Domestic energy, cable, and media companies have a short-term opportunity to take advantage of chaos in the consumer utilities market. As the shock waves of deregulation ripple through these industries, we will continue to observe consolidation, mergers, acquisitions, and new partnerships between and among cable, internet, energy, and streaming content, and other domestic service providers. Energy companies, in particular, will be compelled to diversify their product offerings to include services such as internet connectivity and streaming media services. At the same time, new providers will flood the market with bundles that include energy as well as cable subscriptions, home security, clean grid options, programming, and streaming content.
Consumers are adopting disruptive technology at an accelerating rate and this is changing their behavior. Energy companies, historically slow in responding to changes in consumer behavior, reluctant to invest in consumer analytics systems, and unprepared to take advantage of their own customer data, are at a disadvantage. Energy companies must review their marketing strategies and develop their digital assets in anticipation of a changing competitive landscape and evolving customer expectations.
United States energy suppliers face a challenge that is not unique to their industry and yet each and every one of the suppliers feels the pain in one way or another. Deregulation has forced energy companies to consider new ways to profit for the first time ever: to diversify their product offering and market for the first time. An increasingly crowded field of service providers offer an ever more varied assortment of pricing, packages, promotions, and add-ons, including energy. While this is happening, domestic utilities consumers are becoming more sensitive to the value of the service compared to the price they're paying. Consumers expect to be able to purchase only the services that they require based on their individual needs. And they are becoming more discerning on customer service when they need individualized attention – and more vocal when their expectations are not met.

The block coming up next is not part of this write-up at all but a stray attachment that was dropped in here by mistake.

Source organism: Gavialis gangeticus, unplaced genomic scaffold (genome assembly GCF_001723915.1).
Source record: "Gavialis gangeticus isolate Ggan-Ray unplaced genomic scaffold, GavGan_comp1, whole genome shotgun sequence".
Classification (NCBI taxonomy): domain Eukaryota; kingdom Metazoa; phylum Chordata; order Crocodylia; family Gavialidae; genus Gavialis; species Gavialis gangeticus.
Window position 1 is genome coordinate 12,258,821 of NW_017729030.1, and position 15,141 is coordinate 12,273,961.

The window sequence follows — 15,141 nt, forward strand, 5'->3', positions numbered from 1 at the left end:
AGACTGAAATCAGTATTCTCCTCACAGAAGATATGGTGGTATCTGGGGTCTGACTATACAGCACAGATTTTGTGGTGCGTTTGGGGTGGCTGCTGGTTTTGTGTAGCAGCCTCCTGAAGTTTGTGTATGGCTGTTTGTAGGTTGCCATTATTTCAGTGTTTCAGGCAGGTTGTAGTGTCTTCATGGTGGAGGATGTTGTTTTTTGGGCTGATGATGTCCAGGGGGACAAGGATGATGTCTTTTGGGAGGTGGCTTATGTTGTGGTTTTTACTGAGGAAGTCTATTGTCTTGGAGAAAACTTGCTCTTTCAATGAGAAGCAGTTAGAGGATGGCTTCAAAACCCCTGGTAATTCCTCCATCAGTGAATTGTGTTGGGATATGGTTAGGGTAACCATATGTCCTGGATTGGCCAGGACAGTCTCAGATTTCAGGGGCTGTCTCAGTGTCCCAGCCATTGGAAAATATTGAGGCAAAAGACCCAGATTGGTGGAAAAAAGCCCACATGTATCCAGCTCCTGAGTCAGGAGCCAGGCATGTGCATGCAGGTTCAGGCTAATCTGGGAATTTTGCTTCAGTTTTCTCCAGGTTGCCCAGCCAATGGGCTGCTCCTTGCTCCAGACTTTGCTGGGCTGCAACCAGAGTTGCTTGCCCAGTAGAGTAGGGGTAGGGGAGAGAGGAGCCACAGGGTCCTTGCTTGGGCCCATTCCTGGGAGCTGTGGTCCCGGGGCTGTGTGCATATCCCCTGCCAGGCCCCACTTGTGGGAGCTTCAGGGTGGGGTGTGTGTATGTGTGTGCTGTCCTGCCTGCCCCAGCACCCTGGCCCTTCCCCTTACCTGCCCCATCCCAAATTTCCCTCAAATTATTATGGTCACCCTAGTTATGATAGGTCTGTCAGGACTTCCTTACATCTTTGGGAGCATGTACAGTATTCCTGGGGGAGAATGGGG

As marketers, sometimes there’s a gap between the data we see, the data we use for reporting, and the data that actually drives change. Perhaps this comes down to looking at the wrong information – but more often, it’s that we just don’t know what we don’t know. Our CEO has excellent insight in this area so we grabbed some coffee and talked about what it takes to translate data to insights, then insights to action.
Too often, marketers are using multiple platforms but their tools are siloed. How do you work through that and bring together the tools you need in order to reap the benefits of customer analytics? In this week’s coffee talk, our CEO Michael Caccavale helps unravel the mystery of omnichannel integration.
I’m always surprised when I find a major brand doesn’t have an app, or when a smaller brand has a kick-ass mobile site. I, like most consumers, gravitate to the more seamless omnichannel experience – especially when it comes to mobile and in-store. To dig deeper into the “why” and the implications of brands who still haven’t invested in omnichannel, I sat down with our CEO, Michael Caccavale for a little coffee talk.
I left my last conversation with CEO Michael Caccavale wondering about my future fantasy football team and mulling over some great insight into the current state of consumer behavior. It’s clear we are convenience-driven and we want what we want when we want it. But brands are still falling short of meeting those needs, despite recognizing their importance. So how do we get there? I’ll start by feeding the boss more coffee and asking questions.
“Attribution—the practice of assigning credit to any advertising- or marketing-driven interaction or other brand-imposed touchpoint—is essential for marketers looking to plan and optimize media channels in this increasingly fragmented, digitally driven world.” – Lauren Fisher
Challenges to overcome in moving to an interactive marketing model
There are several key movements in the marketing technology are that are driving solutions today. One is the proliferation of web-based marketing tools. Many vendors have developed or are developing tools in the personalization, ad management, web measurement, e-marketing, and campaign management areas. These tools have significant overlap, often solve a tactical short-term problem, and don’t provide support for the entire marketing process – thereby falling short of improving the bottom line. This generates significant confusion in the industry and leads organizations down a solution path that might lock out future business alternatives.
This three-part series explores various attempts to exploit interactive marketing techniques, defines interactive marketing, and investigates how this new marketing technique recognizes the customer’s role in the customer-company relationship. Part 1 can be found here.